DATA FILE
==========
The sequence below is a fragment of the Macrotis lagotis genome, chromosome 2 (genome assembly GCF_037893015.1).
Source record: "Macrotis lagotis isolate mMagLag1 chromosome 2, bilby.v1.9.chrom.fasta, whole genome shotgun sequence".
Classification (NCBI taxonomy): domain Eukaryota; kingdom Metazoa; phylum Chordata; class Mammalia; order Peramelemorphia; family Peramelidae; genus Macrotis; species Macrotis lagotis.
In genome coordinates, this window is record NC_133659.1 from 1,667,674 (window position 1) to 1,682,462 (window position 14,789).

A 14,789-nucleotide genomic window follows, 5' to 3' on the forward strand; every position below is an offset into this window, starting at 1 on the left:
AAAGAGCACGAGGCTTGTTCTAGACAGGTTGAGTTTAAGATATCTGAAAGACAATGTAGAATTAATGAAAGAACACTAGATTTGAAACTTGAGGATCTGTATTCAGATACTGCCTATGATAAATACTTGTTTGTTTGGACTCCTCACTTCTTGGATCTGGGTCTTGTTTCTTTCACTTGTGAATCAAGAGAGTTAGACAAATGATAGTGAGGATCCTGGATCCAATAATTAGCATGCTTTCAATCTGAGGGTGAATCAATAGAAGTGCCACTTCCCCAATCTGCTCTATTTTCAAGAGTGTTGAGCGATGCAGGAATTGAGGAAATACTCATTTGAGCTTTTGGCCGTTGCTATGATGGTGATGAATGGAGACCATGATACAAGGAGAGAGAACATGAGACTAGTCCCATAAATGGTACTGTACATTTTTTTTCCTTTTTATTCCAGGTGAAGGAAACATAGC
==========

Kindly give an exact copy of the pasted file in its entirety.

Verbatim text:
The sequence below is a fragment of the Macrotis lagotis genome, chromosome 2 (genome assembly GCF_037893015.1).
Source record: "Macrotis lagotis isolate mMagLag1 chromosome 2, bilby.v1.9.chrom.fasta, whole genome shotgun sequence".
Classification (NCBI taxonomy): domain Eukaryota; kingdom Metazoa; phylum Chordata; class Mammalia; order Peramelemorphia; family Peramelidae; genus Macrotis; species Macrotis lagotis.
In genome coordinates, this window is record NC_133659.1 from 1,667,674 (window position 1) to 1,682,462 (window position 14,789).

A 14,789-nucleotide genomic window follows, 5' to 3' on the forward strand; every position below is an offset into this window, starting at 1 on the left:
AAAGAGCACGAGGCTTGTTCTAGACAGGTTGAGTTTAAGATATCTGAAAGACAATGTAGAATTAATGAAAGAACACTAGATTTGAAACTTGAGGATCTGTATTCAGATACTGCCTATGATAAATACTTGTTTGTTTGGACTCCTCACTTCTTGGATCTGGGTCTTGTTTCTTTCACTTGTGAATCAAGAGAGTTAGACAAATGATAGTGAGGATCCTGGATCCAATAATTAGCATGCTTTCAATCTGAGGGTGAATCAATAGAAGTGCCACTTCCCCAATCTGCTCTATTTTCAAGAGTGTTGAGCGATGCAGGAATTGAGGAAATACTCATTTGAGCTTTTGGCCGTTGCTATGATGGTGATGAATGGAGACCATGATACAAGGAGAGAGAACATGAGACTAGTCCCATAAATGGTACTGTACATTTTTTTTCCTTTTTATTCCAGGTGAAGGAAACATAGC